Russia-Ukraine war live: Zelenskiy expecting ‘strong decisions’ as Kyiv’s allies meet in Germany | Ukraine

Hello and welcome to today’s live coverage of the war in Ukraine. My name is Helen Sullivan and I’ll be bringing you the latest for the next while.

Our top story this morning: Ukrainian President Volodymyr Zelenskiy said his government was expecting “strong decisions” from defence leaders of Nato and other countries meeting on Friday to discuss boosting Ukraine’s ability to confront Russian forces with modern battle tanks.

Here are the other key recent developments:

  • A group of 11 Nato countries have pledged a raft of new military aid for Ukraine, ahead of a crunch meeting on arms for Kyiv in Germany on Friday. The aid from countries including Britain, Estonia, Latvia and Poland will include tens of stinger air defence systems, S-60 anti-aircraft guns, machine guns and training, according to a statement.

  • The US has announced $2.5bn in new weaponry and munitions for Ukraine. The package includes 90 Stryker armoured personnel carriers, an additional 59 Bradley Infantry Fighting Vehicles, Avenger air defence systems, and large and small munitions, according to a Pentagon statement.

  • CIA Director William Burns recently traveled in secret to Ukraine’s capital to meet President Volodymyr Zelenskiy, a US official told Reuters on Thursday. “Director Burns traveled to Kyiv, where he met with Ukrainian intelligence counterparts as well as President Zelenskiy and reinforced our continued support for Ukraine and its defense against Russian aggression,” the US official, who declined to be identified or say when the visit took place.

  • Britain plans to send 600 Brimstone missiles to Ukraine to support the country in its fight against Russia, defence minister Ben Wallace announced. Speaking at a meeting with other defence ministers at the Tapa army base in Estonia, Wallace outlined a previously announced package of military support for Ukraine, including sending Challenger tanks. “We’re in it for the long haul,” he said.

  • Sweden’s government announced a new package of military aid to Ukraine that will include armoured infantry fighting vehicles and the Archer artillery system. Poland said it was sending S-60 anti-aircraft guns with 70,000 rounds of ammunition and was ready to donate a company of German-made Leopard 2 tanks, “pending (a) wider coalition” of Leopard donors.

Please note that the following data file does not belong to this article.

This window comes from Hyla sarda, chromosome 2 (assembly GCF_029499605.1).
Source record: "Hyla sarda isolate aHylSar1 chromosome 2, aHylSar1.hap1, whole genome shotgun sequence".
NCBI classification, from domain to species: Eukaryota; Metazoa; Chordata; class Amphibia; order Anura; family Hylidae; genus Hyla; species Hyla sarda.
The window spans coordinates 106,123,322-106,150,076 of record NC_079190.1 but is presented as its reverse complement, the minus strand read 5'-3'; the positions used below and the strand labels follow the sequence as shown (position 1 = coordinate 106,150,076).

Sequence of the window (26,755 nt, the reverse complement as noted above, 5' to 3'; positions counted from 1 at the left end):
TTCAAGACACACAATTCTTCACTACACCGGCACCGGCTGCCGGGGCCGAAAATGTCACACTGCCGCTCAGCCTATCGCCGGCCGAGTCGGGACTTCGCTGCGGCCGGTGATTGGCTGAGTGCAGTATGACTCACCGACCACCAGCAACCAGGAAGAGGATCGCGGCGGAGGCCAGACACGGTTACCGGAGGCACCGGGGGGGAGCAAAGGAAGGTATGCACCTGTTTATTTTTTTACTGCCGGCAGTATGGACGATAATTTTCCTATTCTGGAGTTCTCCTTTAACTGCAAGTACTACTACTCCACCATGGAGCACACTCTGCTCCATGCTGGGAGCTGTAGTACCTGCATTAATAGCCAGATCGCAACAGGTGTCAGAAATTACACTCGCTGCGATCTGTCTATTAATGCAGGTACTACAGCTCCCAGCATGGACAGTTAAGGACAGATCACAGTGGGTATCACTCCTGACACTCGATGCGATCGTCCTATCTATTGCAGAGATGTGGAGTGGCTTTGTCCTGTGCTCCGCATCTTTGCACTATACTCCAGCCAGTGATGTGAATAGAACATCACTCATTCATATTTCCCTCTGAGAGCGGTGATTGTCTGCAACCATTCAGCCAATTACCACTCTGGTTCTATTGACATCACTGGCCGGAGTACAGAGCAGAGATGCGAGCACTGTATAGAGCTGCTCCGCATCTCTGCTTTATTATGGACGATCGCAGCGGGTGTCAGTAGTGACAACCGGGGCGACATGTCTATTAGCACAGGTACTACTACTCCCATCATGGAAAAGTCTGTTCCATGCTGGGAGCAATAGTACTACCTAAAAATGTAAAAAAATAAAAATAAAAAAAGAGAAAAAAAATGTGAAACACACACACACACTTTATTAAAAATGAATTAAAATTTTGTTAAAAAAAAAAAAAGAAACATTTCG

• Lithuania’s defence minister, Arvydas Anušauskas, has said several countries will announce sending Leopard 2 tanks to Ukraine at Friday’s meeting of defence ministers at the Ramstein airbase in Germany. The total number of armoured vehicles pledged at tomorrow’s meeting would go into hundreds, Anušauskas told Reuters.

  • Estonia’s defence minister, Hanno Pevkur, announced his country will send military equipment to Ukraine worth €113m in its latest package of support.

  • Denmark announced it will donate 19 French-made Caesar howitzer artillery systems to Kyiv.

  • The US and German defence ministers met on Thursday as Berlin faces pressure to allow the transfer of German-made Leopard tanks to Ukraine. The meeting between Lloyd Austin and Boris Pistorius came as a German government source told Reuters that Berlin would allow Leopard tanks to be sent to Ukraine to help its defence against Russia if the US agreed to send its own tanks.

  • A German government spokesperson has said it has yet to receive a request from any country for permission to re-export German-made tanks to Ukraine. Poland’s prime minister, Mateusz Morawiecki, has signalled that it could send Leopard 2 tanks to Ukraine as part of a wider coalition even without Germany’s approval. “Consent is of secondary importance here, we will either obtain this consent quickly, or we will do what is needed ourselves,” Morawiecki said.

  • The Kremlin has said Russia will achieve its goals in Ukraine “one way or another” and the sooner Kyiv accepts its demands, the sooner the conflict will end. The Kremlin has repeatedly said Russia is ready to halt military operations if Ukraine meets its demands, but Moscow has not publicly outlined details of its negotiating position or what it is seeking from Kyiv in order to end hostilities.

  • The head of the UN’s nuclear watchdog, Rafael Grossi, says he worries the world is becoming complacent about the dangers posed by the Russian-controlled Zaporizhzhia nuclear power plant. Grossi, speaking to reporters in Kyiv, said a nuclear accident could happen any day and reiterated the situation at the plant was very precarious.

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